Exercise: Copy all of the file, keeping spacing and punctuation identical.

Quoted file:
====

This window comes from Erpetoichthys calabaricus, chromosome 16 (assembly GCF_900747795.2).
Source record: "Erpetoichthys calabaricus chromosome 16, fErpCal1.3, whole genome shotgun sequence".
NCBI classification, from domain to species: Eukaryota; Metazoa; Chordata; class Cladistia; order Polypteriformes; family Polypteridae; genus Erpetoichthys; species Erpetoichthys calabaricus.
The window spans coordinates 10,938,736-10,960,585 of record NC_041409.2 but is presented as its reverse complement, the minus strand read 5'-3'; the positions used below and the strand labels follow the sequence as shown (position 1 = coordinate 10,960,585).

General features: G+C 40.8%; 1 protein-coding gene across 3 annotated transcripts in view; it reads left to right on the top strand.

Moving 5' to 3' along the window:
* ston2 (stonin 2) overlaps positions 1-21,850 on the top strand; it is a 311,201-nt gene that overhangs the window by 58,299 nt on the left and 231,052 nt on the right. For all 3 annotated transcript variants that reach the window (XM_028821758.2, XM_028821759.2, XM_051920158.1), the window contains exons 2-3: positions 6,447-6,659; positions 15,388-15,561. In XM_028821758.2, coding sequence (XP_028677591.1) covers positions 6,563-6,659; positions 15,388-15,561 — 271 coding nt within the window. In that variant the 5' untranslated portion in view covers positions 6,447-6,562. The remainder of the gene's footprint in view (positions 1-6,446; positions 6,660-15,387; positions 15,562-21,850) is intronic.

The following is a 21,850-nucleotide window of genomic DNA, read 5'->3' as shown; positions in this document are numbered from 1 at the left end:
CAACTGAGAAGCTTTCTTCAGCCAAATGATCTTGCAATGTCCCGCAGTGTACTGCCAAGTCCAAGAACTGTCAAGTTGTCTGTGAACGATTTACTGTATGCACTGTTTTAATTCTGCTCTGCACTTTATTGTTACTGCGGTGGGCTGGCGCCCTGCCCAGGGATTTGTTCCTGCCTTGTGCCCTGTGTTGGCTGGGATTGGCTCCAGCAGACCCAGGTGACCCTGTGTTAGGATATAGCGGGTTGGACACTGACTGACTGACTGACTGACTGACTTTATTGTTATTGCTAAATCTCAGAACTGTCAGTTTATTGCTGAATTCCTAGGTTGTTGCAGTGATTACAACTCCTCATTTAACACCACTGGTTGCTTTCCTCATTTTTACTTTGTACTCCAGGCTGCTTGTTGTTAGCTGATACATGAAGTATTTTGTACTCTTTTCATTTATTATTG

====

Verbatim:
This window comes from Erpetoichthys calabaricus, chromosome 16 (assembly GCF_900747795.2).
Source record: "Erpetoichthys calabaricus chromosome 16, fErpCal1.3, whole genome shotgun sequence".
NCBI classification, from domain to species: Eukaryota; Metazoa; Chordata; class Cladistia; order Polypteriformes; family Polypteridae; genus Erpetoichthys; species Erpetoichthys calabaricus.
The window spans coordinates 10,938,736-10,960,585 of record NC_041409.2 but is presented as its reverse complement, the minus strand read 5'-3'; the positions used below and the strand labels follow the sequence as shown (position 1 = coordinate 10,960,585).

General features: G+C 40.8%; 1 protein-coding gene across 3 annotated transcripts in view; it reads left to right on the top strand.

Moving 5' to 3' along the window:
* ston2 (stonin 2) overlaps positions 1-21,850 on the top strand; it is a 311,201-nt gene that overhangs the window by 58,299 nt on the left and 231,052 nt on the right. For all 3 annotated transcript variants that reach the window (XM_028821758.2, XM_028821759.2, XM_051920158.1), the window contains exons 2-3: positions 6,447-6,659; positions 15,388-15,561. In XM_028821758.2, coding sequence (XP_028677591.1) covers positions 6,563-6,659; positions 15,388-15,561 — 271 coding nt within the window. In that variant the 5' untranslated portion in view covers positions 6,447-6,562. The remainder of the gene's footprint in view (positions 1-6,446; positions 6,660-15,387; positions 15,562-21,850) is intronic.

The following is a 21,850-nucleotide window of genomic DNA, read 5'->3' as shown; positions in this document are numbered from 1 at the left end:
CAACTGAGAAGCTTTCTTCAGCCAAATGATCTTGCAATGTCCCGCAGTGTACTGCCAAGTCCAAGAACTGTCAAGTTGTCTGTGAACGATTTACTGTATGCACTGTTTTAATTCTGCTCTGCACTTTATTGTTACTGCGGTGGGCTGGCGCCCTGCCCAGGGATTTGTTCCTGCCTTGTGCCCTGTGTTGGCTGGGATTGGCTCCAGCAGACCCAGGTGACCCTGTGTTAGGATATAGCGGGTTGGACACTGACTGACTGACTGACTGACTGACTTTATTGTTATTGCTAAATCTCAGAACTGTCAGTTTATTGCTGAATTCCTAGGTTGTTGCAGTGATTACAACTCCTCATTTAACACCACTGGTTGCTTTCCTCATTTTTACTTTGTACTCCAGGCTGCTTGTTGTTAGCTGATACATGAAGTATTTTGTACTCTTTTCATTTATTATTG